Unable to justify specific budget cuts, Dunleavy parrots the same 'can't afford it' line
Gov. Mike Dunleavy did not give real justifications for his $34.7 million in capital budget vetoes Thursday.
Writing on Dunleavy’s behalf, the Office of Management and Budget under TBD Donna Arduin kept repeating one meaningless sentence.
“The state’s fiscal reality dictates a reduction in expenditures across all agencies.”
It was repeated 16 times for good measure, as illuminating as a witness taking the Fifth Amendment or a post-game interview with Bill Belichick.
The fiscal reality should dictate an end to no-bid contracts with friends of the administration or relatives of Dunleavy donors, but those weren’t in the capital budget. The fiscal reality should also dictate a reasonable fiscal plan from the governor, but he has proven to be incapable.
Instead, his fiscal reality dictates cutting $10 million for matching grants to build addiction facilities and $500,000 for matching grants for rural emergency medical services. Parroting that line about fiscal reality is not a way to show you have any clue about dealing with addiction, EMS or anything else.
“The state’s fiscal reality dictates a reduction in expenditures across all agencies” is not an explanation or a justification. It’s an excuse from a governor who won’t defend his public policy choices and can’t be bothered to think about alternatives.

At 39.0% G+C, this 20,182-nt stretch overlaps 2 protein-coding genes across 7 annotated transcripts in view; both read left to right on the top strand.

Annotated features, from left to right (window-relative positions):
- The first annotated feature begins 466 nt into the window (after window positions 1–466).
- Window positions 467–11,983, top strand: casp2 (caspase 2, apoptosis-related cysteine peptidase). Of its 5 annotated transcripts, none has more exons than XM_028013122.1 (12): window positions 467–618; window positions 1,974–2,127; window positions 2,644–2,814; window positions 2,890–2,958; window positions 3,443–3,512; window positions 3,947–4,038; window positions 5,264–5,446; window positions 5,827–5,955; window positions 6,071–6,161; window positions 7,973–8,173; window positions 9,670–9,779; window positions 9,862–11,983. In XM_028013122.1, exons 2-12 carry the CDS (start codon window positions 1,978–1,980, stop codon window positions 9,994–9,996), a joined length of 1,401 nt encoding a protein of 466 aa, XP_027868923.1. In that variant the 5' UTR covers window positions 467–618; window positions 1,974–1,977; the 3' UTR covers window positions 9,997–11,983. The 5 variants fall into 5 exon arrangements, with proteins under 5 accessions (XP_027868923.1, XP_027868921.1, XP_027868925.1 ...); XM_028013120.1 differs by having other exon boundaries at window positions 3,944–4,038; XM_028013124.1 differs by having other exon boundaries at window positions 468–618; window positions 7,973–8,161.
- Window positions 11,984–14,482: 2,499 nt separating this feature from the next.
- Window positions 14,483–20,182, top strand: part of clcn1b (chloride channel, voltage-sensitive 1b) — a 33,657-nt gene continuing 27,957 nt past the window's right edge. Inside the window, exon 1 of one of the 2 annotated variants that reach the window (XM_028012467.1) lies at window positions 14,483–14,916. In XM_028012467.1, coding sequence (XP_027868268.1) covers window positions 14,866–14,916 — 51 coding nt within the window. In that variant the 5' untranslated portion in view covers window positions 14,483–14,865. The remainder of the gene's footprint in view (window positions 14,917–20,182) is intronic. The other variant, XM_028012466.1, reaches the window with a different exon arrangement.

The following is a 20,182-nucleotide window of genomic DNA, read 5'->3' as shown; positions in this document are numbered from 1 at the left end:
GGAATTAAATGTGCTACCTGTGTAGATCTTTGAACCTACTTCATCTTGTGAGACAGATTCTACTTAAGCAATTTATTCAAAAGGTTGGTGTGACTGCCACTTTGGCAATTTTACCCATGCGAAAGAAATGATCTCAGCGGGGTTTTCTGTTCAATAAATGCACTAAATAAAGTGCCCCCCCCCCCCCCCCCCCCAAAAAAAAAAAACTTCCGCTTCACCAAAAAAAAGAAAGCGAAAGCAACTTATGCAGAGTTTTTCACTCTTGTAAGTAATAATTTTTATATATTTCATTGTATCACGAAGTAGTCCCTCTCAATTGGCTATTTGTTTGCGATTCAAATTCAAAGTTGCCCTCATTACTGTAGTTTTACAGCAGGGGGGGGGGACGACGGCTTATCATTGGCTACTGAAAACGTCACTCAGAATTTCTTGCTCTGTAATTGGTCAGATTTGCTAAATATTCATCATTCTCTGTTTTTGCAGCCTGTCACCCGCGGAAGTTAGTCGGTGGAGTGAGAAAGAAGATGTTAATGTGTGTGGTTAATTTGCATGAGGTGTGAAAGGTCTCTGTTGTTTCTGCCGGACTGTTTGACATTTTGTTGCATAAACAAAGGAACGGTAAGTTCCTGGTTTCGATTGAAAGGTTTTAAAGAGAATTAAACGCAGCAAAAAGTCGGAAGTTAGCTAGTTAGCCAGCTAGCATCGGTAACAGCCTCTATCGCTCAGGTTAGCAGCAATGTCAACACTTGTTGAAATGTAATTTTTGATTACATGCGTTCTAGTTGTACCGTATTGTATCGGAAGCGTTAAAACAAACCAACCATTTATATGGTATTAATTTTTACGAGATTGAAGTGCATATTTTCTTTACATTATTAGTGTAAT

On the limited number of items where the administration invented an explanation for a veto, the comments were hardly more satisfactory.
As to why the state doesn’t need half of a $7.2 million Alaska Housing Finance Corp. homeless assistance program, OMB dictated, “step down the reliance of state funds for these programs.” Dunleavy/Arduin didn’t say who the homeless should rely upon to make up for the $3.6 million veto.
The $900,000 in funds to renovate the Stratton Library building in Sitka was eliminated because “this property is a priority for disposal because it has multiple interested buyers.”
Residents of Sitka think it is a priority to preserve the building for future generations.
The $2.5 million for earthquake monitoring is not a priority, according to the governor. If it is really all that important, monitoring can wait until next year, Dunleavy/Arduin said.
Dunleavy vetoed $2.5 million for deferred maintenance for the University of Alaska without mentioning the $1 billion backlog. He said the $5 million provided in another bill is sufficient for now. Plus, “the university should advance their efforts for property disposal.”
If by this Dunleavy means the university should sell some land, a favorite item in his budget fantasy, the university land holdings are not the type that can be quickly turned into cash. Of if Dunleavy means the university should sell some its buildings, that is also not a source of easy money.
In a note about his veto of a $4 million grant for the fledgling natural gas utility in Fairbanks, Dunleavy said that the Alaska Industrial Development and Export Authority has already done enough and the project does not deserve any more help.
“The AIDEA board already approved a below market loan to the Interior Gas Utility to support this project,” Dunleavy said. This project is important to Fairbanks and needs a boost, but Dunleavy doesn’t want to hear it.
All in all, the refusal to justify budget vetoes with good arguments will do one thing for Dunleavy—inject a bit more energy into his recall campaign.